Everything we know is wrong

Any preconceived ideas we had before the World Cup have been cast aside in an amazing tournament

Everything we know is wrong

As the group games near completion, one lesson from World Cup 2014 should already be resoundingly clear: everything we know is wrong.

Rarely have so many pre-tournament predictions passed their sell-by date so quickly. And rarely have so many pre-tournament favourites struggled — and even failed miserably — to live up to billing in the opening phase.

Spain’s feeble surrendering of their crown has been the biggest shock. Not that I was one of those expecting them to make it four titles in a row. That always seemed close to mission impossible for a side which, having drawn so deeply from the well on so many occasions in the past six years, had begun to display an alarming vulnerability — worse, an ordinariness even — when being put to the sword by the host nation in the Confederations Cup final here last year.

But to be eliminated from the World Cup after two games with a goal difference of minus six? No, nobody, least of all Vicente del Bosque, could have seen that coming. But if there was genuine sadness in seeing such giants as Xavi and Iniesta reduced to minnows, it was mitigated to a considerable extent by having a ringside seat to witness the joy unconfined of Chile and their wildly passionate fans after that fully merited 2-0 win in the Maracana.

The Chileans, it’s true, were always talked about as South American dark horses but, again, who would have thought that they would be in the process of emerging from the group stage as the continent’s preeminent form team? Yes, Colombia have also secured six points from two games but, while Chile were up against the 2010 winners and runners-up in Group B, the draw was a lot kinder to the Colombians, who found themselves grouped with the Ivory Coast, Japan and Greece.

Argentina, of course, have also achieved maximum points from two games but only because they have in their ranks an alchemist who can transform base metal into goals. Again, much had been made in advance of Alejandro Sabella’s embarrassment of attacking riches, but the distinctly underwhelming performances of his side so far suggest the manager erred in leaving Carlos Tevez out of the squad, irrespective of what combination of political, personal and tactical factors might have influenced his decision. Tevez’s energised, enterprising but most of all bullish approach to the game is precisely what is missing in a strangely subdued Argentinian side whose return of back-to-back wins owes everything to Lionel Messi’s extraordinary ability to conjure magic out of thin air.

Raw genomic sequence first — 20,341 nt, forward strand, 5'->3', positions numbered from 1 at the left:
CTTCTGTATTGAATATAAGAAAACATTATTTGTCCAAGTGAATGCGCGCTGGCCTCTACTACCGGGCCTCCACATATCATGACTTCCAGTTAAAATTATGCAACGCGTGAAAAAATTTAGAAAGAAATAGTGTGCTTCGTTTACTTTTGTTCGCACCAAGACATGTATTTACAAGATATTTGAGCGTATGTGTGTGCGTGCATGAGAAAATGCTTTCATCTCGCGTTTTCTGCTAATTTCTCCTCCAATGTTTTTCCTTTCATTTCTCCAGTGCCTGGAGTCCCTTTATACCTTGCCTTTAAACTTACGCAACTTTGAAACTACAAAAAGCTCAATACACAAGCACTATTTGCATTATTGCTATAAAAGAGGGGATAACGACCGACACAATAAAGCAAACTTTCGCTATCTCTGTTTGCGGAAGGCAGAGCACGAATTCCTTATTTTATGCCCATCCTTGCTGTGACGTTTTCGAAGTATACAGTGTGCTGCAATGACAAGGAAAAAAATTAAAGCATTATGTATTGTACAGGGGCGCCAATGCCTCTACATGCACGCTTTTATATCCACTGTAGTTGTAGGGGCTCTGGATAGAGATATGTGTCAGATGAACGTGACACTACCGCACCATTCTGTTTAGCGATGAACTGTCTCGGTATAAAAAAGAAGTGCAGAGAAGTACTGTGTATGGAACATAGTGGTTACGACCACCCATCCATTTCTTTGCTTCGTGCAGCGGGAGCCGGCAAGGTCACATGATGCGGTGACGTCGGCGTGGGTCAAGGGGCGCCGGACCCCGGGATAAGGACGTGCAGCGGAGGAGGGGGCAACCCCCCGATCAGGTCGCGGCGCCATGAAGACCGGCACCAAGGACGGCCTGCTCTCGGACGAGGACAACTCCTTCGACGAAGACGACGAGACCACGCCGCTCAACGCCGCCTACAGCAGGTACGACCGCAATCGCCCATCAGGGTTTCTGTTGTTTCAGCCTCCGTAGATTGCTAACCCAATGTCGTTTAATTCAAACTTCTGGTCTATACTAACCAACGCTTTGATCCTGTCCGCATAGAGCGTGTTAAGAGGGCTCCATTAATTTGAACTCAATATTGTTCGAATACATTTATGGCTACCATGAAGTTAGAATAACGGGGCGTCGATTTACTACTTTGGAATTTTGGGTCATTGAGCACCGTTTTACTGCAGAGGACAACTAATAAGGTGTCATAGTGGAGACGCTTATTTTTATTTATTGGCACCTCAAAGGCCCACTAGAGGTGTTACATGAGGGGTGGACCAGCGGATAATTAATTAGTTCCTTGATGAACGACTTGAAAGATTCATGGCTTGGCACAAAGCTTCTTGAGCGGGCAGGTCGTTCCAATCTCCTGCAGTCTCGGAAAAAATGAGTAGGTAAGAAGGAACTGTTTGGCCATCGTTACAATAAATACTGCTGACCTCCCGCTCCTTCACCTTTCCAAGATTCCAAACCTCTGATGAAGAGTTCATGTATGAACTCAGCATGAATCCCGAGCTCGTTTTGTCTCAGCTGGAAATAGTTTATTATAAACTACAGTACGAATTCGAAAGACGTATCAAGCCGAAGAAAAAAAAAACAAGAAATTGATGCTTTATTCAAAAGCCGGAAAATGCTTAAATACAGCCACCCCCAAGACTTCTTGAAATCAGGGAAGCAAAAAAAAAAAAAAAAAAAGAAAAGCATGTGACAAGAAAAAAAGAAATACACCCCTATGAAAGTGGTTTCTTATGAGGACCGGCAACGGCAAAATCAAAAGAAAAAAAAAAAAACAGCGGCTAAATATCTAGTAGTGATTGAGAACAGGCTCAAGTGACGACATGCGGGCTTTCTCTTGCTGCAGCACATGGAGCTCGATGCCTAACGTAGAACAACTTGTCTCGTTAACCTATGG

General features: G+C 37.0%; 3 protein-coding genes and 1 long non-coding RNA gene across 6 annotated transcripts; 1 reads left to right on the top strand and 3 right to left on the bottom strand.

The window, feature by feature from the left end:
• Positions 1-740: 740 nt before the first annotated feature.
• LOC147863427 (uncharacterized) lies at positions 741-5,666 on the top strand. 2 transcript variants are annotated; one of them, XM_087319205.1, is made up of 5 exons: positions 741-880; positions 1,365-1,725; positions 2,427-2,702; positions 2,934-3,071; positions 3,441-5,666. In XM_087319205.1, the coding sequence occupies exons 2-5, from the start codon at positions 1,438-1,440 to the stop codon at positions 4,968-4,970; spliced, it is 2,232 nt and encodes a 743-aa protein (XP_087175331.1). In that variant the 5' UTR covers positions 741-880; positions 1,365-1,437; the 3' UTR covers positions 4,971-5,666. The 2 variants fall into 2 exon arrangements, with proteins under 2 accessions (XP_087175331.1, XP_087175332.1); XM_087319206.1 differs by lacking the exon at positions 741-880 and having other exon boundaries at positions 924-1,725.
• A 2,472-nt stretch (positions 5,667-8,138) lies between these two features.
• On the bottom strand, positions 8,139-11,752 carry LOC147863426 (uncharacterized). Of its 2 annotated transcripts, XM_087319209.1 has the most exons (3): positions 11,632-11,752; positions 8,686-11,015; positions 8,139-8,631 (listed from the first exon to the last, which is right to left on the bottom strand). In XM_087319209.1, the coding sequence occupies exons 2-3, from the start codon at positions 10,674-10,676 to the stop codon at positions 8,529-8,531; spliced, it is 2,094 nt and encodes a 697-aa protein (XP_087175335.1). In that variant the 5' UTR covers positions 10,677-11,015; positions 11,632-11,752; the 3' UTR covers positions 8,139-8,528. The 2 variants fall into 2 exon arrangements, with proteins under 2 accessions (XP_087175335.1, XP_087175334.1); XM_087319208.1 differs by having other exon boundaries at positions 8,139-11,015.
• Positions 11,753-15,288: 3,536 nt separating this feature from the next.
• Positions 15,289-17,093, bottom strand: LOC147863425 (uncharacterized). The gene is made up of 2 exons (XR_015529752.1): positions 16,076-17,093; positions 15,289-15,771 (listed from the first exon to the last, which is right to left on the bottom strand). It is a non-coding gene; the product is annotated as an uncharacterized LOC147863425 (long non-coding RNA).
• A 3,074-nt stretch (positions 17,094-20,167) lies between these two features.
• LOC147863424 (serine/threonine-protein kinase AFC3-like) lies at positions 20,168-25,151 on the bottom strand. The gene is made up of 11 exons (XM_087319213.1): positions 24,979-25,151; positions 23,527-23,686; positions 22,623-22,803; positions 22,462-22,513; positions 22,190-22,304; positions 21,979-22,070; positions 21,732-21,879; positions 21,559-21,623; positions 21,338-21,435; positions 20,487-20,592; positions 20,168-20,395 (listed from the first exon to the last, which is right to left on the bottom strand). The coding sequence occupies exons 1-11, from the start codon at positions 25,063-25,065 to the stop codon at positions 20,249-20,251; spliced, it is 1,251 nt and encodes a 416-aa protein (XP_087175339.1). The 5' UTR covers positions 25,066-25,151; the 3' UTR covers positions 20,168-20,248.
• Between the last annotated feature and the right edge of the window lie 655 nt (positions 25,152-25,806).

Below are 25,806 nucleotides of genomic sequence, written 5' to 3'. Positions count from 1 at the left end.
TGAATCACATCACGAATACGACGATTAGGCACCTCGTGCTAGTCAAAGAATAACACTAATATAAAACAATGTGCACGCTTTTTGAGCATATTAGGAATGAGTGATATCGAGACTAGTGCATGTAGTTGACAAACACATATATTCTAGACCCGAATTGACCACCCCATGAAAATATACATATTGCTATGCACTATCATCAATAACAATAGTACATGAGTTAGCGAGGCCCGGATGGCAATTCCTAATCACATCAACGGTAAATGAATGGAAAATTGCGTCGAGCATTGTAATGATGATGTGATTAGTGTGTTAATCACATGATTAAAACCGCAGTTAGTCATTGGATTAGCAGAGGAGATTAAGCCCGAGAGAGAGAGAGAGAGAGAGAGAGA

Yet even the incomparable little genius had laboured for long periods against both Bosnia and Iran before suddenly and explosively finding his game-changing gear. And if there isn’t going to be a marked improvement in the collective effort, then the fulfilment of my prediction that La Albicelestes will go on to contest the final will almost certainly require that Messi at least emulate and perhaps even exceed Maradona’s personal ownership of the 1986 World Cup in Mexico.

Brazil too seem to be wilting under the weight of the Irish Examiner’s favourites burden. Neymar made the critical difference in the 3-1 win over Croatia but even his box of tricks remained firmly under lock and key in the awful scoreless draw with Mexico. It hardly qualifies as a scientific survey, but in the handful of conversations I’ve had with English-speaking Brazilians over the past few days, the finger of blame has repeatedly been pointed at manager ‘Big Phil’ Scolari. (Indeed, I got the same response when, through pidgin Portuguese, I sought the opinion of a taxi driver whose lack of English proved no barrier to getting his message across: “Luiz Felipe, pah,” he scoffed, underlining his point — rather alarmingly, since like all his kind out here he was driving at manic speed at the time — by throwing both hands up in the air in a gesture of despair).